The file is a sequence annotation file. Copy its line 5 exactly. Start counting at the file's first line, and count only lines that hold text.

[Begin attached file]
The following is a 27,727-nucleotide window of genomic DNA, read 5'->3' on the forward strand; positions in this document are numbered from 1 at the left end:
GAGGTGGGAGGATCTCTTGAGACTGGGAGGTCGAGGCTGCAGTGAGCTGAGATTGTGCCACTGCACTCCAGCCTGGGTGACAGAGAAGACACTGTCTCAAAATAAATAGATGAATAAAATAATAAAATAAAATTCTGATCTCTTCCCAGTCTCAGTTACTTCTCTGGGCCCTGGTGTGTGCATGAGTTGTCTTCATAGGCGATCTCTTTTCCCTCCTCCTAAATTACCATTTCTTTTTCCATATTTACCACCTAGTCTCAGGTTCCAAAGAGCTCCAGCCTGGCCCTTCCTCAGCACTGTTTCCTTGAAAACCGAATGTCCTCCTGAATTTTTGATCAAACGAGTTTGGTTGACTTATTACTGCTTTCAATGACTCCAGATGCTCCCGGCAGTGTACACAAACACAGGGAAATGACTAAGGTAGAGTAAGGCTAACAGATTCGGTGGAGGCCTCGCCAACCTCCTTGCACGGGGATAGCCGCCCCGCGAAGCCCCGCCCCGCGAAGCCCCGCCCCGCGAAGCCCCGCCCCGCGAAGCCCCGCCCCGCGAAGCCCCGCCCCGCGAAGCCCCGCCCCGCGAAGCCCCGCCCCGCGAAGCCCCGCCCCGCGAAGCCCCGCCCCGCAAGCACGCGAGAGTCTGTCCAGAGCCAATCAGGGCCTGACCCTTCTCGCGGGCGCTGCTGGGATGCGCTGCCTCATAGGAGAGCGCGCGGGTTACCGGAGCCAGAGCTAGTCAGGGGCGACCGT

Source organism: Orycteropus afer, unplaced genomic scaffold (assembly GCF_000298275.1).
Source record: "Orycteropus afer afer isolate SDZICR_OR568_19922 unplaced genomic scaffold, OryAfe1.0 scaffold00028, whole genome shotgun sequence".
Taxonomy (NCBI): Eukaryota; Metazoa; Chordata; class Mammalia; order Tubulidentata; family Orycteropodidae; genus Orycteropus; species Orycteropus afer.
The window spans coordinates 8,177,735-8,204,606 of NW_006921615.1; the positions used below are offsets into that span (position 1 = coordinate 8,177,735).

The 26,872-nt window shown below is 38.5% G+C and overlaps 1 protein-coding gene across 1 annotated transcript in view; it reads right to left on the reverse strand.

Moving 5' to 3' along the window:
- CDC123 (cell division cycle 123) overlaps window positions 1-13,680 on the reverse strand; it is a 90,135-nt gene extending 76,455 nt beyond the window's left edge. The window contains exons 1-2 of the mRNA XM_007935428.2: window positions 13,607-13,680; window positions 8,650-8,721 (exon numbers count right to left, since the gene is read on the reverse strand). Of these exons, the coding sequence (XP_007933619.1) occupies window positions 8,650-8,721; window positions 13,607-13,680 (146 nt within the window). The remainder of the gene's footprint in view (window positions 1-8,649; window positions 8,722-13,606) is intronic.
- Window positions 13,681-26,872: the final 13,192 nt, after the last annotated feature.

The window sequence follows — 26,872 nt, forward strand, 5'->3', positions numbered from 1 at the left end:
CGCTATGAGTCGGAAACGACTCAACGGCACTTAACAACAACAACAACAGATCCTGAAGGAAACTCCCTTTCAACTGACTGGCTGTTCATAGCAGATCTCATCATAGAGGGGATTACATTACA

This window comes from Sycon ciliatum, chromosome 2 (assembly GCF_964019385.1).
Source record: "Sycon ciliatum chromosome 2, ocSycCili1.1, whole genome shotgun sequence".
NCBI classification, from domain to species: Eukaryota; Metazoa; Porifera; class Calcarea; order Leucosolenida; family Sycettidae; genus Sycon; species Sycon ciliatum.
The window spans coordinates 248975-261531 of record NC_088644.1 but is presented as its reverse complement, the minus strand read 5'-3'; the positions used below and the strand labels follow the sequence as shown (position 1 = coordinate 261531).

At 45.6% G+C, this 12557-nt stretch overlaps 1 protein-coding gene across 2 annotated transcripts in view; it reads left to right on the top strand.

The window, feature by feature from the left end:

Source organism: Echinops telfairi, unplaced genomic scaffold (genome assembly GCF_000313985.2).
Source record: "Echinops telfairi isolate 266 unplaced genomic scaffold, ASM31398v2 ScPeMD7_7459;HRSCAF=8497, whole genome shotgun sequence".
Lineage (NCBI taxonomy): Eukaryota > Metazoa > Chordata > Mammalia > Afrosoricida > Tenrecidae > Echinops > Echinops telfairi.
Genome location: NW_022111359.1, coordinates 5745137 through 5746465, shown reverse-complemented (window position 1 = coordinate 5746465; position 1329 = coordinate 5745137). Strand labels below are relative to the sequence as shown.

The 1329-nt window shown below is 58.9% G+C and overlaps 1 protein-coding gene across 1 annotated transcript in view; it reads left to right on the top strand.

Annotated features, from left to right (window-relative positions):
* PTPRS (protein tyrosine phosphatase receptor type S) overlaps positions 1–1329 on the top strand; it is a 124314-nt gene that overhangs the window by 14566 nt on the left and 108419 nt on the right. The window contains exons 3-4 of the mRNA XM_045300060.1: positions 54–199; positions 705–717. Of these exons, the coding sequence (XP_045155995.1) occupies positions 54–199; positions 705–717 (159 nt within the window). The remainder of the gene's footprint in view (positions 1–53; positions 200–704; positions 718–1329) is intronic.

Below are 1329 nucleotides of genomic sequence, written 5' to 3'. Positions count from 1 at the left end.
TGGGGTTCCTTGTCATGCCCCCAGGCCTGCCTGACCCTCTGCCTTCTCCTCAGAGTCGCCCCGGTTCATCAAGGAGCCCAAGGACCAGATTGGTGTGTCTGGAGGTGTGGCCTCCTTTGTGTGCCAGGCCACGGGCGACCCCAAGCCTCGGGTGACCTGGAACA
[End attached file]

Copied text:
Taxonomy (NCBI): Eukaryota; Metazoa; Chordata; class Mammalia; order Tubulidentata; family Orycteropodidae; genus Orycteropus; species Orycteropus afer.